During the 2017/2018 academic year crane operations will take place on Saturdays, including over some long weekends and holidays. However, no crane activity is planned for Sundays during the academic year.
Beginning in Late Spring 2018 and continuing through late Summer 2018, the tower crane will be used to lift steel over the main building for the three additional floors. In order to complete the steel erection program during this period while the building is not occupied, crane activity may take place Monday-Saturday. No crane activity is planned for Sundays during the summer of 2018.
From late Summer through Winter 2018, the crane will be used to lift building components (ex., mechanical equipment, HVAC, etc.) before disassembly and removal.
Depending on the crane strategy and operations being carried out, there will be approximately 10-20 workers dedicated to the exterior steel component of the project at a given time. An additional 30-40 workers will concentrate on interior work, such as, retrofitting mechanical equipment, weatherproofing and installing interior finishes.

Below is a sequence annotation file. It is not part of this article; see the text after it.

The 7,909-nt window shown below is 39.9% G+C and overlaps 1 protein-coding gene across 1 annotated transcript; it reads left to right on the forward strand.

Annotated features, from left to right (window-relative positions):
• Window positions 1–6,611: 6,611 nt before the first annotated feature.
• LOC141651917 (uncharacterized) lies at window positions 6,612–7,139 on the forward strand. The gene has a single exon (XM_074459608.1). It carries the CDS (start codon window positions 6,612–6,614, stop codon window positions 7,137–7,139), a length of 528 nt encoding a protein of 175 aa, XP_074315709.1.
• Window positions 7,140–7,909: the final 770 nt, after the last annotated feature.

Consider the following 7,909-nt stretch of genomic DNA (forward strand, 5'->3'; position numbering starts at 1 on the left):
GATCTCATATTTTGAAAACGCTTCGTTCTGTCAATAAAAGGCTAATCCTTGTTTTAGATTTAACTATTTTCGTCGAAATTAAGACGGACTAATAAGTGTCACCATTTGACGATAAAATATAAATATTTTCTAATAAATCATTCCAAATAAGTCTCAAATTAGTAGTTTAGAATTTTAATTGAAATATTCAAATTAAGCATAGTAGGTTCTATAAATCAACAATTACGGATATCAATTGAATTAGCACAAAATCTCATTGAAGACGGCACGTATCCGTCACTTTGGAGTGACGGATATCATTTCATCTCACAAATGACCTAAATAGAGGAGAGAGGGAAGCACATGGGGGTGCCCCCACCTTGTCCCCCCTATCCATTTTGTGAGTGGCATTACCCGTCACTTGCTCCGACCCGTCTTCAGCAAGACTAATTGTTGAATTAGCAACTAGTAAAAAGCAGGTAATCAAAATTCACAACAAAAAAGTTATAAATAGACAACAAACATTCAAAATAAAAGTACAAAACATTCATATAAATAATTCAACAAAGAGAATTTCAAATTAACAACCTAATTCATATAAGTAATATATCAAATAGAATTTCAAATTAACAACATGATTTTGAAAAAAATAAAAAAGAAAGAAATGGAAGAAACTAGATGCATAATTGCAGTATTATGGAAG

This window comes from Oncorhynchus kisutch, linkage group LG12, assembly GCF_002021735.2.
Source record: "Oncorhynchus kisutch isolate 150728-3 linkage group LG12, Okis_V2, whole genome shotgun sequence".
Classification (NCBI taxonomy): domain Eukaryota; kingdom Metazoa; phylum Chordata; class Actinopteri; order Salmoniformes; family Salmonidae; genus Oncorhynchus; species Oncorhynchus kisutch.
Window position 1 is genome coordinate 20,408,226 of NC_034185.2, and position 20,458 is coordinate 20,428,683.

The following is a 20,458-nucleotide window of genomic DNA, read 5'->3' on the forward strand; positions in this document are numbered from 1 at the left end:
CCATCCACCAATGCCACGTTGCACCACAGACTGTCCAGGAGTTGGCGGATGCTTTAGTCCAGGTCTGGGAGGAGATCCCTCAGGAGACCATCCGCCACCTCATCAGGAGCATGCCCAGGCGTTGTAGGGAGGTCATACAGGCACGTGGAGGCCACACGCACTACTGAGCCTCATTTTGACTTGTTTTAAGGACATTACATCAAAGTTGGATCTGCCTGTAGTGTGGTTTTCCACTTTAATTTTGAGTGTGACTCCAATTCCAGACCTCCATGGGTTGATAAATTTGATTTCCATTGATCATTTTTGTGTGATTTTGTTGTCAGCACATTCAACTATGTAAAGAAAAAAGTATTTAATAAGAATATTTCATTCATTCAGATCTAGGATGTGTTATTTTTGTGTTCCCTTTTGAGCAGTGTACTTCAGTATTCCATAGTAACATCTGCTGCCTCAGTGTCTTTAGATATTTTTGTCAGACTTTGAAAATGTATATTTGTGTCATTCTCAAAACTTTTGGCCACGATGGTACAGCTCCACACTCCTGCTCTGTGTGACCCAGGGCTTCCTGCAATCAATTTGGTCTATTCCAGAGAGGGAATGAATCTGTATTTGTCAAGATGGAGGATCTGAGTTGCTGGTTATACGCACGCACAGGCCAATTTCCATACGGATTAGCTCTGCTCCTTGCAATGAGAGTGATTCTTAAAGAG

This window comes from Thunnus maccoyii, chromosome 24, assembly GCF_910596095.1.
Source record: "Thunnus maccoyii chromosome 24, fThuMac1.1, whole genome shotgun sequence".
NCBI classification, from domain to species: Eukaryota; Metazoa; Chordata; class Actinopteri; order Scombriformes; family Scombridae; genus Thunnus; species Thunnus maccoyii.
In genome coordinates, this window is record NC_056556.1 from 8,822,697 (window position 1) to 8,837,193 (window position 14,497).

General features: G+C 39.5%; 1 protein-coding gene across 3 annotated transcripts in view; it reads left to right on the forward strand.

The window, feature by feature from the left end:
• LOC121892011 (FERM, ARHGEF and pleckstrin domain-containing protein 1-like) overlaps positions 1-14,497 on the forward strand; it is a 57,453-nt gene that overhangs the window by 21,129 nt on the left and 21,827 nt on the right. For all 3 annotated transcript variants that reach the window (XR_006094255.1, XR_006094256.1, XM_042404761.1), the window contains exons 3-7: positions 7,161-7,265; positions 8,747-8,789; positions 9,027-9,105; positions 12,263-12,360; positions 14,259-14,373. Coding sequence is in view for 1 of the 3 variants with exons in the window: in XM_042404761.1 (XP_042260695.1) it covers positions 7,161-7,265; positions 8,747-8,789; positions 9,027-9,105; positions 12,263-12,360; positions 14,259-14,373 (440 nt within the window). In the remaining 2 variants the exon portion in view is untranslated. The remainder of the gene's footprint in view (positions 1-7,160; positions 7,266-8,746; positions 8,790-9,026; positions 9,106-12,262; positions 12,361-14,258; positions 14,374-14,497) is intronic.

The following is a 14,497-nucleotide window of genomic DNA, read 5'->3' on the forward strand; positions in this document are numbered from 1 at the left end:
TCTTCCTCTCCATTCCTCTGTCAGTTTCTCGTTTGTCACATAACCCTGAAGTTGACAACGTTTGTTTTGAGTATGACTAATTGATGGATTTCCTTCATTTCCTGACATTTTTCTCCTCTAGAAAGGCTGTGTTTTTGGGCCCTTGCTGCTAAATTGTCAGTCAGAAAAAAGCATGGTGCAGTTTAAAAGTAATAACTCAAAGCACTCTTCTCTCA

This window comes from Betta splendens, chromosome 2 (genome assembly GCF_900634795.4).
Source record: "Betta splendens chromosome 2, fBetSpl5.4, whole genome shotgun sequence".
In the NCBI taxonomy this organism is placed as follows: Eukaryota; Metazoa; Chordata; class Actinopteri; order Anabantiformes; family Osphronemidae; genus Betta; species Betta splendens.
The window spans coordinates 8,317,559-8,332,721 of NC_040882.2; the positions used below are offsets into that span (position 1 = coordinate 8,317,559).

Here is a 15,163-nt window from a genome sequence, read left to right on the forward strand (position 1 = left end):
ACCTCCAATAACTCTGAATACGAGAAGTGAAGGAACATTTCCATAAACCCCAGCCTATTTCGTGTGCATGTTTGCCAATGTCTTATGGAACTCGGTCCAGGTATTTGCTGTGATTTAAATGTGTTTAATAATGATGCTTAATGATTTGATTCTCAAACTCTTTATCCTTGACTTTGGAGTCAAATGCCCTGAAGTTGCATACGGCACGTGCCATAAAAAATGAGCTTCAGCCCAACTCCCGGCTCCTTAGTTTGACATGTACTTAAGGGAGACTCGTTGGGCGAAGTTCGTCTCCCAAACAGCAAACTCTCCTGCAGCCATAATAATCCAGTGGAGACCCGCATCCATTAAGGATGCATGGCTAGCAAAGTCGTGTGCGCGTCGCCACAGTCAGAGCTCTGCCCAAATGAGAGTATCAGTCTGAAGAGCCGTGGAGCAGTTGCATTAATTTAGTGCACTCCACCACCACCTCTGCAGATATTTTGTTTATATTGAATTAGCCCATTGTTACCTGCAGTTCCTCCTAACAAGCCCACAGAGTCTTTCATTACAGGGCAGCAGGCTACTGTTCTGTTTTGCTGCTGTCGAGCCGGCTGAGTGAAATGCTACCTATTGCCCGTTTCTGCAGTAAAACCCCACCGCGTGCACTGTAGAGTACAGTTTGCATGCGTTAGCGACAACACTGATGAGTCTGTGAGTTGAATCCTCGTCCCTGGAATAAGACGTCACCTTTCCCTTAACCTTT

Use of Crane:
- Crane Operator’s in NYC must possess a Hoisting Machine Operators License.
- Trucks carrying supplies will approach from York Avenue and pull into the shed entrance head first. To exit, those trucks will reverse out of the shed and drive toward and out onto East End Avenue. A flagperson will briefly stop traffic while this happens.
- The crane will pick up materials from within the sidewalk bridge and on school property.
- The crane’s rotation, when in use, will be toward the school building.
- During operation, the crane will not extend or lift materials over any of the neighboring buildings.
- The counterweight, which provides balance and stability, will extend over 15 feet of East 84th Street.
- When picks and deliveries are in progress, certified flag people will be positioned at key locations to temporarily halt pedestrian and vehicular traffic.
- The boom locks in an upright position when not in use.
When Crane is not in Operation:
Whenever the crane is not in operation, the Operating Engineer places the crane in “weathervane mode.” This means that the crane adjusts its position depending on the wind. The “turntable” is designed to rotate 360 degrees thus, in weathervane mode the crane is able to rotate with the wind as necessary. When the crane is not in operation, the boom weathervanes at 68° or 63-foot radius, a position designed specifically for our tower crane and approved by the DOB.